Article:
And then there's a piece of titanium framing it over top. So it's a more complex build, it's gonna have more of a tactile feedback with that middle strap there.
And it's a complex kind of build for them to be doing for a non-limited release.
So this is kind of a cool way for Joe Q Public to get that sort of exclusive Wii feeling, but not have to be sitting at the keyboard hitting refresh the moment it drops.
Only 4.17 ounces, which is pretty damn good for a 4.05 inch bladed knife, with a hand-rubbed finish, by the way.
And these things are available now, So if you're a Wii fan or a budding Bogardus fan, want to jump on this as it happens.
All right people, well that's all that's happening in Knives this week. We will get to the state of the collection coming up where we're going to take a look at a new Civivi and a new Kiezr.

[30:32] That I gotta say I'm really over the moon for. All right, let's take a look at the Knife Junkie podcast. StreamYard simplifies the process of live streaming and recording videos.
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[31:23] So this first knife in the state of the collection, the Civivi Synergy 4, was a knife that when we first made this design, I went bonkers because I remember this Jim O Young design from the early 2000s. It was in aluminum and it had a sort of an Eddie Van Halen guitar look on the anodization, but that that overall profile was there. And I always thought it was really cool. But it went away for a long time. And then we and got together with Jim O'Young and rehashed the design. The we synergy was a smaller and you know, premium production and then they came out with this synergy three from Civivi, which was a small version of this night and now.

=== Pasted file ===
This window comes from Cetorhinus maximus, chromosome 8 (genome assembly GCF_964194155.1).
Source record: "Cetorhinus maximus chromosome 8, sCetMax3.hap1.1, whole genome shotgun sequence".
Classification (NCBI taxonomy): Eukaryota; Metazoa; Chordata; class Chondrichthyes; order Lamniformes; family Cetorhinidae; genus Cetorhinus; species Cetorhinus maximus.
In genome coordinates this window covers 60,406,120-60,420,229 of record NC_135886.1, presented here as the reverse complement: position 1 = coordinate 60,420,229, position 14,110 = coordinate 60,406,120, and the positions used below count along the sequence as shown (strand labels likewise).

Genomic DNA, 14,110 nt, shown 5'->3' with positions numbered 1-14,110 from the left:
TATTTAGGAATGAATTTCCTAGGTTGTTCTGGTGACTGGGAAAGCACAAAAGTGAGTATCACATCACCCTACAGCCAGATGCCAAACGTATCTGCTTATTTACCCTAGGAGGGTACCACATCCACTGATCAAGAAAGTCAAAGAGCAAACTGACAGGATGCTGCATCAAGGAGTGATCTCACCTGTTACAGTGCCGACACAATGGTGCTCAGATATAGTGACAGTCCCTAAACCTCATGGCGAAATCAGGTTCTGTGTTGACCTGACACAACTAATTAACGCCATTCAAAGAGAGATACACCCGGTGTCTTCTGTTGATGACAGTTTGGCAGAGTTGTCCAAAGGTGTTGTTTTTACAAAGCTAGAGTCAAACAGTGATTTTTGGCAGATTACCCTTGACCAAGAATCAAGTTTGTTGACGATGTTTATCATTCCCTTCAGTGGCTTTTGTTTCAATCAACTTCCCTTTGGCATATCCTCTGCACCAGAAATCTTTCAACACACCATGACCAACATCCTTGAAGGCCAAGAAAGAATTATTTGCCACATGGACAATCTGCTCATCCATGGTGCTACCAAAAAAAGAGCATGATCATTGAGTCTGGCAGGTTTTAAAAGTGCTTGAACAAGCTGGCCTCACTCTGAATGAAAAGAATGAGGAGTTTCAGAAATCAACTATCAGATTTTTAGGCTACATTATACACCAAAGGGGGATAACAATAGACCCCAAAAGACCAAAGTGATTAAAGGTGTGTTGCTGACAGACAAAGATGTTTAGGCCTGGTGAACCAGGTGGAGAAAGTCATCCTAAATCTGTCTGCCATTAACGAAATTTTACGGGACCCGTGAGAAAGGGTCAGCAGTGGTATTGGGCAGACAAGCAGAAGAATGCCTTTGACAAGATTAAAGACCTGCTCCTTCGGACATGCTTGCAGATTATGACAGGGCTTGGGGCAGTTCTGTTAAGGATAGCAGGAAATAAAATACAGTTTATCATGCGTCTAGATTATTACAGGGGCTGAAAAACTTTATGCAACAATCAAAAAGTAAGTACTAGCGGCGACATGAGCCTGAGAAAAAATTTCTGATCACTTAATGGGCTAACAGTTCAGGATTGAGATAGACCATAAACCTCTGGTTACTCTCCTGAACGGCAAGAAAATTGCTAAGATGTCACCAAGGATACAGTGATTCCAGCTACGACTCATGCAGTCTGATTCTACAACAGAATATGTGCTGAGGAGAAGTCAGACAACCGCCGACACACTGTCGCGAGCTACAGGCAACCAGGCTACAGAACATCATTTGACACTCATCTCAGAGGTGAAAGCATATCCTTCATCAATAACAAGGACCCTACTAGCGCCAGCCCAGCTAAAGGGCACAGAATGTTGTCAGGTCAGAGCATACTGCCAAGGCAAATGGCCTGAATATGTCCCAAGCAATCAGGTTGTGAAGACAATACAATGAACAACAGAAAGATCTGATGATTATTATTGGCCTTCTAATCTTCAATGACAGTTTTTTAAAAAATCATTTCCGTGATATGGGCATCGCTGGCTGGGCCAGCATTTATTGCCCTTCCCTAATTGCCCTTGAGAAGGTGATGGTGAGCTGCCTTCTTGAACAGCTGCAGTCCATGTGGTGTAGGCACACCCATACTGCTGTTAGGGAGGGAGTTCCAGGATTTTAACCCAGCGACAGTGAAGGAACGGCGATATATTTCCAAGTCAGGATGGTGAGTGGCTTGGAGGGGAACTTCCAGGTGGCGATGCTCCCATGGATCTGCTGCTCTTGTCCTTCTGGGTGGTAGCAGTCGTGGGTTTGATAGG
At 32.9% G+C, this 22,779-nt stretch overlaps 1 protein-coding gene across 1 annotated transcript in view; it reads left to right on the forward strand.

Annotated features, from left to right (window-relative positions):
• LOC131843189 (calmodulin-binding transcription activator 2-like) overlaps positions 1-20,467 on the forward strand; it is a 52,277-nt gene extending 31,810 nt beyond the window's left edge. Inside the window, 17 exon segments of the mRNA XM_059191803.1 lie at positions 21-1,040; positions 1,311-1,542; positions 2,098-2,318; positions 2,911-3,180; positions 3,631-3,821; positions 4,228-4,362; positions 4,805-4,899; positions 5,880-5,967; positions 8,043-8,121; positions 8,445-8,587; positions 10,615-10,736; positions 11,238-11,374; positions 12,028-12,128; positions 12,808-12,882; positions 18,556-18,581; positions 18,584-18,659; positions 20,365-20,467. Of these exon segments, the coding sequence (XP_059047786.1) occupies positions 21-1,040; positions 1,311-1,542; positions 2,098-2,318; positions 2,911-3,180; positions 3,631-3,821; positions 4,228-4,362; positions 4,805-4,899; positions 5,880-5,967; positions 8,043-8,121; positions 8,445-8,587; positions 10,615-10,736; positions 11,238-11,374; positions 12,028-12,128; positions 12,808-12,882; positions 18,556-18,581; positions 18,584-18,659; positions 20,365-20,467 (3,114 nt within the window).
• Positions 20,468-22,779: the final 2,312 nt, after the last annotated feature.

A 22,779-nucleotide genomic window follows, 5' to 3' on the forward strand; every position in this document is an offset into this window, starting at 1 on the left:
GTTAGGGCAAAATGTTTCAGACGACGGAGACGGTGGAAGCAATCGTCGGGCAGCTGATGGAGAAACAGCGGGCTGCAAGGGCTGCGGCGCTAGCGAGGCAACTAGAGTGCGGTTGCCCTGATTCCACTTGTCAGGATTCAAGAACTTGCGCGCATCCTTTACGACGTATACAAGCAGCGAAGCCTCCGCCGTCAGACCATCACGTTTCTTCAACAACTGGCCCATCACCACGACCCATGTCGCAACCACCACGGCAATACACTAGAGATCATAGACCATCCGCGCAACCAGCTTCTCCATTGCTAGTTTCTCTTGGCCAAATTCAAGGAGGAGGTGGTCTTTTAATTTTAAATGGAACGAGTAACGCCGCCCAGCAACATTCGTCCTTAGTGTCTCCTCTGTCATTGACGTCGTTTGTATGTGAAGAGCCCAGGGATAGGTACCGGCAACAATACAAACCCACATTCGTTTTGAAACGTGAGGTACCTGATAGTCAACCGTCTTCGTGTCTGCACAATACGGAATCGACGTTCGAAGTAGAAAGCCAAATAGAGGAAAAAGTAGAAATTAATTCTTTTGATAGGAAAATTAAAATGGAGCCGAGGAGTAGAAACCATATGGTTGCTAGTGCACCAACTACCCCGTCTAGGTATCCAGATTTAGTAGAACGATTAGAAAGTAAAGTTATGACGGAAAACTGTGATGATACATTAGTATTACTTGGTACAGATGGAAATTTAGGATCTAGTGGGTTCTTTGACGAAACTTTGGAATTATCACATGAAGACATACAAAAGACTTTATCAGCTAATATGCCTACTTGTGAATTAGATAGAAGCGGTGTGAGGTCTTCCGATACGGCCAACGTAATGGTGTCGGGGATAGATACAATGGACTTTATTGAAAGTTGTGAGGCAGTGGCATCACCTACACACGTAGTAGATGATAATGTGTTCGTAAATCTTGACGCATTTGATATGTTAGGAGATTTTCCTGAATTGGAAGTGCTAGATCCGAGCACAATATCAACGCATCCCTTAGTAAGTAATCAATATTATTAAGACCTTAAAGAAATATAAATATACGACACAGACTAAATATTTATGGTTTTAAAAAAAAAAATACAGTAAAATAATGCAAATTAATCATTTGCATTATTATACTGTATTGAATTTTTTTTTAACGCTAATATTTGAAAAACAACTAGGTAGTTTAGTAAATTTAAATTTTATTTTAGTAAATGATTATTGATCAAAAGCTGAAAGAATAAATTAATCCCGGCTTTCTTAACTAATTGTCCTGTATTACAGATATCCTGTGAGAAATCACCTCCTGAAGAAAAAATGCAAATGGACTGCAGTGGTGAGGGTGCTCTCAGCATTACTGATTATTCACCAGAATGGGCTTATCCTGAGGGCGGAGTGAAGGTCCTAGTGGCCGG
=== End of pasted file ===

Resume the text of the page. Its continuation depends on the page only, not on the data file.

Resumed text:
[32:09] They have the synergy for and I could not hold myself back. So that's a four-inch blade.
It comes in a tanto here or an upswept drop point or trailing point, trailing point, upswept drop point. Yeah, modified. And you've got this incredible ergonomic handle. So you can see from looking at it that it's going to be comfortable. But in hand, it just melts.
It melts in there because in cross-section it's contoured and then it's got this radiating pattern of concentric circles coming from the pivot. So the grip and the feel, just the texture feels good on the skin or at least on my hands and you get a real positive grip there. But what, do I love about this knife? Man, I love that tanto blade. It reminds me a little bit of, of, well, it's that, it's a blend of the Japanese and the American tanto with the heavy facet up front but the gentle sweep on the top.
You've got a belly there and then you've got a point that is pretty much in line with the top of the pivot.
So it's not such an inaccessible tip when using it in draw cuts and that kind of thing.